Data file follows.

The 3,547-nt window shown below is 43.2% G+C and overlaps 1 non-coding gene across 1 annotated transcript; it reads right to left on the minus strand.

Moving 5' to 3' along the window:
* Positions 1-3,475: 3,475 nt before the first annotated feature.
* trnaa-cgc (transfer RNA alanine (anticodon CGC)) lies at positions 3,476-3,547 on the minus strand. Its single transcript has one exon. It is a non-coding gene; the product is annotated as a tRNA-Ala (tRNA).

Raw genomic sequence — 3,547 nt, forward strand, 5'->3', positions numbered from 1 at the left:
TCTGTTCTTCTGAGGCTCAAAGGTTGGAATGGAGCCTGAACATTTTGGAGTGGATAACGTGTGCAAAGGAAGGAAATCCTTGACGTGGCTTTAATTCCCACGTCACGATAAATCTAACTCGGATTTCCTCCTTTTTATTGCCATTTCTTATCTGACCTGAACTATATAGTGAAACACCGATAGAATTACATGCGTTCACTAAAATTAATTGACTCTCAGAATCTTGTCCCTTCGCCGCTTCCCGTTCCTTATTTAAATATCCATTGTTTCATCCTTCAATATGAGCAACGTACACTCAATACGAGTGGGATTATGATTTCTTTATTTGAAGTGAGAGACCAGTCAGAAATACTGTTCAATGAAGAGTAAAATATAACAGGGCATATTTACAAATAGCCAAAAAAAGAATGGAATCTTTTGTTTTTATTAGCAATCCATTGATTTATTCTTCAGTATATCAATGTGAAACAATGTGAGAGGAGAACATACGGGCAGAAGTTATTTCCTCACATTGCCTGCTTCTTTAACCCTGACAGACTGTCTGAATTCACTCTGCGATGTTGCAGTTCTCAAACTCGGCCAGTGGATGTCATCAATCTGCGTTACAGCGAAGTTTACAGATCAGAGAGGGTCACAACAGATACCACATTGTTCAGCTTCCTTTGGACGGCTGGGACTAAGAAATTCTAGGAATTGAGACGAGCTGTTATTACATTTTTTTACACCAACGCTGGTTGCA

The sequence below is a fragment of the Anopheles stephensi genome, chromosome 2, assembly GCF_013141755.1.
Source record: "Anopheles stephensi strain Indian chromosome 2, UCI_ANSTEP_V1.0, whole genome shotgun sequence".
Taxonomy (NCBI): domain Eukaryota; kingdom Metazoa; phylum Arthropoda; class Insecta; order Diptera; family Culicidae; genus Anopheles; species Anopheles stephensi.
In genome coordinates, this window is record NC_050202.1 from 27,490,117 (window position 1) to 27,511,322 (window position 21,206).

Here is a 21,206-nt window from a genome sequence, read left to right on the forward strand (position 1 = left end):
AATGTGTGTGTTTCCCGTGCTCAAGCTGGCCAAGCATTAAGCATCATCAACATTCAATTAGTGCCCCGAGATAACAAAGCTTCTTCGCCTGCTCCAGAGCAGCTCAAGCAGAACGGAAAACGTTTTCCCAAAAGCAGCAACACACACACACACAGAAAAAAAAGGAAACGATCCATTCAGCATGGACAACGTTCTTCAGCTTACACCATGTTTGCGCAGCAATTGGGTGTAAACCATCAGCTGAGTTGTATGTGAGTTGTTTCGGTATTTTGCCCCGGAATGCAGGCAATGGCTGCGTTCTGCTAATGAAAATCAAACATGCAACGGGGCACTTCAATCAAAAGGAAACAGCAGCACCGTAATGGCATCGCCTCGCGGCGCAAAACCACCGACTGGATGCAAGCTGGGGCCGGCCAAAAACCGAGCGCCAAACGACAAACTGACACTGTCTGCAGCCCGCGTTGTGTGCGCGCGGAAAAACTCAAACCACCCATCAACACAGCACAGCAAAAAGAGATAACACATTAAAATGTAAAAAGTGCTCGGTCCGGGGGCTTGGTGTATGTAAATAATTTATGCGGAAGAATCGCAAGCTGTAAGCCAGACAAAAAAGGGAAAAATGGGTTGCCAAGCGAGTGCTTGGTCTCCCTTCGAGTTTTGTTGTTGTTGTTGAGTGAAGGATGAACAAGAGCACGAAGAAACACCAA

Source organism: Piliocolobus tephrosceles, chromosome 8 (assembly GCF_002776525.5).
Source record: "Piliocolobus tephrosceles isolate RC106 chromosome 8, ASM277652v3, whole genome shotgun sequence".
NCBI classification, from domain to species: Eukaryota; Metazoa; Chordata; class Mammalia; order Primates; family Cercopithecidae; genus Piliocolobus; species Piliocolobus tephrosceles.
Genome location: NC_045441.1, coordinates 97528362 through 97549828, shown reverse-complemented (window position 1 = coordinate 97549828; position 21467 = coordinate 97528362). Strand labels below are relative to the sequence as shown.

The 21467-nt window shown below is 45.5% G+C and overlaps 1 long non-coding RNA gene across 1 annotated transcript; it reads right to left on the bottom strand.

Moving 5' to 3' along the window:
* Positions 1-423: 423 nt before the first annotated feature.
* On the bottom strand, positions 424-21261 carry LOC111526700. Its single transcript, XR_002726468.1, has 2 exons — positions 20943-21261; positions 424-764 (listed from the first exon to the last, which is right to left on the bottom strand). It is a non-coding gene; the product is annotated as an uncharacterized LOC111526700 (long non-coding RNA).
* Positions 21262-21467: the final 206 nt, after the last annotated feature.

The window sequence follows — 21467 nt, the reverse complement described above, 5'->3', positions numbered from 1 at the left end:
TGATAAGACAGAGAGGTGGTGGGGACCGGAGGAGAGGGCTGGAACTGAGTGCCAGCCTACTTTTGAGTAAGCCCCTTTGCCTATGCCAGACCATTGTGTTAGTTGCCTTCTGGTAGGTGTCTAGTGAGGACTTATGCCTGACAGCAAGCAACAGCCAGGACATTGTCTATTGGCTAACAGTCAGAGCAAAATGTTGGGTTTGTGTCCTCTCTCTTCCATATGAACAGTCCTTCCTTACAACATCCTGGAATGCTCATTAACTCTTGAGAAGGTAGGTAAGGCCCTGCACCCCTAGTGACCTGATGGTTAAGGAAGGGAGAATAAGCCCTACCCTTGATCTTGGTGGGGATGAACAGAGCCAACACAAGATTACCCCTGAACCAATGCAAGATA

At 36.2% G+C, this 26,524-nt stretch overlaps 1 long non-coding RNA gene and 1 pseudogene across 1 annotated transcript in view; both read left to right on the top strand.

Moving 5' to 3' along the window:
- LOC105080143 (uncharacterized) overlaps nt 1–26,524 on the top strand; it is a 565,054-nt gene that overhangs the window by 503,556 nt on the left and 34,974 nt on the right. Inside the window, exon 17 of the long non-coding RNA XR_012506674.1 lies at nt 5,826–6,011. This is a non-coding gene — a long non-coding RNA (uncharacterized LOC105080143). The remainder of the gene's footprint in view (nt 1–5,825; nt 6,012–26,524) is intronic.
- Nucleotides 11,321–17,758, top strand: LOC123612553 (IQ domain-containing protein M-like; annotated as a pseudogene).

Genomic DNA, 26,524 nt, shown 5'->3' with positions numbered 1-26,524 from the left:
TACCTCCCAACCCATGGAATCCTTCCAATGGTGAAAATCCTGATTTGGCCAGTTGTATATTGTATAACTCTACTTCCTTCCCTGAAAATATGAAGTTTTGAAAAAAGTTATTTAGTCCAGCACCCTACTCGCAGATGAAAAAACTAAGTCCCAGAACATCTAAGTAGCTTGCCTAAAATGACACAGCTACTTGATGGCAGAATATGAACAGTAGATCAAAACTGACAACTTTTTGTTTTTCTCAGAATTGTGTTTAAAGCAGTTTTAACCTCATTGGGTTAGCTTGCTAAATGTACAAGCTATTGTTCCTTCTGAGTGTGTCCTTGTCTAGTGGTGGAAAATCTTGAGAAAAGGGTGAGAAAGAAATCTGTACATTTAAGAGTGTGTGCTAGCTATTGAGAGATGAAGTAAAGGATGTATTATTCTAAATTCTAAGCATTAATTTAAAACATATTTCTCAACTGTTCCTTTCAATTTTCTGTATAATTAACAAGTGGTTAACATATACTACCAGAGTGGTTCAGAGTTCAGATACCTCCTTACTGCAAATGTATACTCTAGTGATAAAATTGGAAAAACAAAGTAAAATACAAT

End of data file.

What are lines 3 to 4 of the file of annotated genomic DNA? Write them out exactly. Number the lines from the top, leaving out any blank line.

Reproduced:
* Positions 1-3,475: 3,475 nt before the first annotated feature.
* trnaa-cgc (transfer RNA alanine (anticodon CGC)) lies at positions 3,476-3,547 on the minus strand. Its single transcript has one exon. It is a non-coding gene; the product is annotated as a tRNA-Ala (tRNA).